Design/methodology/approach

This paper uses an intrinsic and extrinsic motivational framework to investigate the inspiration of 44 Black engineering doctoral students in PhD engineering programs in 11 engineering schools across the country.

Findings

Results show that the participants’ motivation to pursue a PhD in engineering comes from several distinct factors, including the following: an unyielding passion for their particular discipline, a sense of responsibility to serve marginalized peoples and society, a path toward autonomy, pre-PhD mentorship and research opportunities and family and prior work experience.

Research limitations/implications

Based on this study’s findings, a reconceptualization of graduate engineering education that incorporates the importance of “being Black” and its relationships with motivating and, potentially, retaining Black science, technology, engineering and mathematics (STEM) students is also offered.

Originality/value

This paper seeks to expose particular constructs and behaviors surrounding Black students’ motivation to learn and achieve in engineering at the highest academic levels, offering a more nuanced perspective than currently is found in traditional engineering education literature.

Details

Journal for Multicultural Education, vol. 10 no. 2
Type: Research Article
ISSN: 2053-535X

Keywords

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Article
Publication date: 26 October 2020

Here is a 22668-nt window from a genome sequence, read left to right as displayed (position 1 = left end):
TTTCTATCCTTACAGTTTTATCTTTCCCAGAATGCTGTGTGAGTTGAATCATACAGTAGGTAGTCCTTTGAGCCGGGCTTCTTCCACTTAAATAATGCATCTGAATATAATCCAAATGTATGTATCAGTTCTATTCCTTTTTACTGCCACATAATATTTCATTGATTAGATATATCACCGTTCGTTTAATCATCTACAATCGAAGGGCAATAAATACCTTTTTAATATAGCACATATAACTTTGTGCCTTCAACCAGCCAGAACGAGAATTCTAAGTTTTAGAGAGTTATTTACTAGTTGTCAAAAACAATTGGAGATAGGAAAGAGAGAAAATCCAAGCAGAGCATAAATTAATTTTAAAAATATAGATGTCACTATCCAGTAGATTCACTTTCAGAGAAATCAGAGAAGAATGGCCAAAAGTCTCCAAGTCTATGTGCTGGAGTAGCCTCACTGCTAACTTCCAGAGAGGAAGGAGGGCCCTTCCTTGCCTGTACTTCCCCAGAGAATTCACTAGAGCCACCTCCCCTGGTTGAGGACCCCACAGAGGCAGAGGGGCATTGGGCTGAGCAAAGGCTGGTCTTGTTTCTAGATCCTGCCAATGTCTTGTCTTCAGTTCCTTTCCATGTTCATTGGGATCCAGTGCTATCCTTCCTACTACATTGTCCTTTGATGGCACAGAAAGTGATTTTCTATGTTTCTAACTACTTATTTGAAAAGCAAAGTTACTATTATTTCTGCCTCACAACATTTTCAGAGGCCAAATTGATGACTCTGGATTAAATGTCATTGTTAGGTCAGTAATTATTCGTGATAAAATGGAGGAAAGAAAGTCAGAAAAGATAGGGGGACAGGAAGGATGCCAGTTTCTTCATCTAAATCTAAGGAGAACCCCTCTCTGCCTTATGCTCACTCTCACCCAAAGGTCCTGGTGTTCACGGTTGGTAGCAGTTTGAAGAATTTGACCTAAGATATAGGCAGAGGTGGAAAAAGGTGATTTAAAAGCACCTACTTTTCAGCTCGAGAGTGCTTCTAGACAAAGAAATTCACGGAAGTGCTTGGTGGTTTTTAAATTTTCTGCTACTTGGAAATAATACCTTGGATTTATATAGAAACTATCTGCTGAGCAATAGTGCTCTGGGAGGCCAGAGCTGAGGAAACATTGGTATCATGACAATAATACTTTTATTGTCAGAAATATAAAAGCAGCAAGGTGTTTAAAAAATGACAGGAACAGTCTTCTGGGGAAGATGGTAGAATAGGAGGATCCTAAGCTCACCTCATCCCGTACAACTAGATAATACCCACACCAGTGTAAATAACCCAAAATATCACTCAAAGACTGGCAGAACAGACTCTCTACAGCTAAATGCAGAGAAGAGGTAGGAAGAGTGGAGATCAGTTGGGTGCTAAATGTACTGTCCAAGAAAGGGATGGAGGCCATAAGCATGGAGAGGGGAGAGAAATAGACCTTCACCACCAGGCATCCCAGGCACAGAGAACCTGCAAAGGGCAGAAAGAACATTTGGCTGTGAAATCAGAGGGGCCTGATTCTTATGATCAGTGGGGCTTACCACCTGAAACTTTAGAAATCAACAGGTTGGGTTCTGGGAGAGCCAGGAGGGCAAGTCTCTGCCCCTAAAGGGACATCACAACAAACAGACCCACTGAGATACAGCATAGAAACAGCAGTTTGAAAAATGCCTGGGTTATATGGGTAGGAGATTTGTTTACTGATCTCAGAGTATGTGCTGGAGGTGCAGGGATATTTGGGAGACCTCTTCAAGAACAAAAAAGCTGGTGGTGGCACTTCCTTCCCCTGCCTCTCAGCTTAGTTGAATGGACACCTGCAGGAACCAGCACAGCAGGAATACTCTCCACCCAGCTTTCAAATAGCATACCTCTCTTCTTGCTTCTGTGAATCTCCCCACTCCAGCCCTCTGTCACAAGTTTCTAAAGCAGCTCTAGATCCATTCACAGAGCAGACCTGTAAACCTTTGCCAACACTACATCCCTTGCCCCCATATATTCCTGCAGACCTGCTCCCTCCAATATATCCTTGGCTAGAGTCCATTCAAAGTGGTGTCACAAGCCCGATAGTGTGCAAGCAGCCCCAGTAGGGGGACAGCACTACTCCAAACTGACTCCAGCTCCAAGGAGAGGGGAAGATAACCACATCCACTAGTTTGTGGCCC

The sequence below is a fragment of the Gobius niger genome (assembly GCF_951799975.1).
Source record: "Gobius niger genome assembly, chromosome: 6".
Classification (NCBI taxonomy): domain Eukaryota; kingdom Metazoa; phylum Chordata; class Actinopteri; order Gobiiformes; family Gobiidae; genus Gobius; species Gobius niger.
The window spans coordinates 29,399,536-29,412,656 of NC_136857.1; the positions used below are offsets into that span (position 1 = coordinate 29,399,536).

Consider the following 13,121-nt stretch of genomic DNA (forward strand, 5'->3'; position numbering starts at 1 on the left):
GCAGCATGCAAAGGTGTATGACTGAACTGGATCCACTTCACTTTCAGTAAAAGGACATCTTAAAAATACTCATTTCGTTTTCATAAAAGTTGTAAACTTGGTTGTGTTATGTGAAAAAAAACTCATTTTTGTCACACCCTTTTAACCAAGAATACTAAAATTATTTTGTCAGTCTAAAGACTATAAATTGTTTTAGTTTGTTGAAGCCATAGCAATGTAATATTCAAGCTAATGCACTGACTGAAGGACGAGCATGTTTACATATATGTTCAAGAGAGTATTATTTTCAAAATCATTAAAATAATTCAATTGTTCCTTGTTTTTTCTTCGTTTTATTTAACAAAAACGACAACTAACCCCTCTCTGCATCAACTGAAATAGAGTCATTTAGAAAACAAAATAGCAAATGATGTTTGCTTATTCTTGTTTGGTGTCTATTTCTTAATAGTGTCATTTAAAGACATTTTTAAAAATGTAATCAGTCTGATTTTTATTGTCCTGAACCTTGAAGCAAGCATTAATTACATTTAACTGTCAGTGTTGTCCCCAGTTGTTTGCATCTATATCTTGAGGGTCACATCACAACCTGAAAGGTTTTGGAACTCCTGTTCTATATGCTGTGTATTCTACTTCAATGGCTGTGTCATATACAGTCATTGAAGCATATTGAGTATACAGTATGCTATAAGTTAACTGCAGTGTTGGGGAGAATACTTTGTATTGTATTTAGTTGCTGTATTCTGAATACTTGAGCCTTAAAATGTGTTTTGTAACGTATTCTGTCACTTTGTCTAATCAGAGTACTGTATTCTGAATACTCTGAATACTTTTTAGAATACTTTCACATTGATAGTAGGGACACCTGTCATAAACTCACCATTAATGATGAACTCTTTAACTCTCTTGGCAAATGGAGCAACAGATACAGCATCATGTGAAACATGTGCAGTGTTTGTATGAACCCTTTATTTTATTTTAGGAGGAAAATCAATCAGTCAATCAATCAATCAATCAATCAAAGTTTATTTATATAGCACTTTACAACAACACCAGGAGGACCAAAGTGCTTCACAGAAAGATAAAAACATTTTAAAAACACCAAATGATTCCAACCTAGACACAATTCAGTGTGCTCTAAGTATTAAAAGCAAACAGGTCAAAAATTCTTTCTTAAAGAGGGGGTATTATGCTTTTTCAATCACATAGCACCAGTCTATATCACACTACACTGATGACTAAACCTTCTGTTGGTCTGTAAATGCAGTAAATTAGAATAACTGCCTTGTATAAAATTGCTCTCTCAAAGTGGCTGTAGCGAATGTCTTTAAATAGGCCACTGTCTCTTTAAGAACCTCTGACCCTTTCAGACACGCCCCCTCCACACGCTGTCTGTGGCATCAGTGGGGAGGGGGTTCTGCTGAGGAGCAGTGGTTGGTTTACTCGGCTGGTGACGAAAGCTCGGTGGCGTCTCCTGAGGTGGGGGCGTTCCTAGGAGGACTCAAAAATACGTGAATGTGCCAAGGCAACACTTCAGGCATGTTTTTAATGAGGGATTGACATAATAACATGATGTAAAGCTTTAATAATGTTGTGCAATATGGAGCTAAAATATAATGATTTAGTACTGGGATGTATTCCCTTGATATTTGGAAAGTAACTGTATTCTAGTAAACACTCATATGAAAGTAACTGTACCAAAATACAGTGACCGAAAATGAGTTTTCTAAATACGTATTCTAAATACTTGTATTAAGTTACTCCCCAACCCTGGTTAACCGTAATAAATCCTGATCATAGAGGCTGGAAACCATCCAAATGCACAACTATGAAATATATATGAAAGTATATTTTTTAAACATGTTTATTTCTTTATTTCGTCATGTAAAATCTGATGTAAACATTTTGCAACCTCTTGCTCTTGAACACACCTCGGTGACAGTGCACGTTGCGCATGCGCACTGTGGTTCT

Jon McNaughtan, Ryan Litsey and Nichole Morelock

Many scholars and practitioners have attempted innovative teaching practices in an effort to make complex ideas easier to comprehend and retain. The purpose of this study…

Abstract

Purpose

Many scholars and practitioners have attempted innovative teaching practices in an effort to make complex ideas easier to comprehend and retain. The purpose of this study was to test the relationship between learning and the use of 3D models created to provide physical representations of abstract concepts students could hold and manipulate.

Design/methodology/approach

Using a quasi-experimental design, we test both the students' initial comprehension of the concept and their retention of the information four weeks later when the course concluded.

Findings

Findings included an initial boost in information retention and a likely increased retention of the information, showing promising trajectories for incorporating 3D objects to enhance teaching in the classroom.

Originality/value

This study provides a unique analysis of the use of 3D printing technology to illustrate abstract concepts. This teaching innovation provides another example of how technology can enhance and engage students through active learning. We find that this approach can increase student retention of material.

Details

Journal of Applied Research in Higher Education, vol. ahead-of-print no. ahead-of-print
Type: Research Article
ISSN: 2050-7003

Keywords

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Book part
Publication date: 23 September 2011

Marybeth Gasman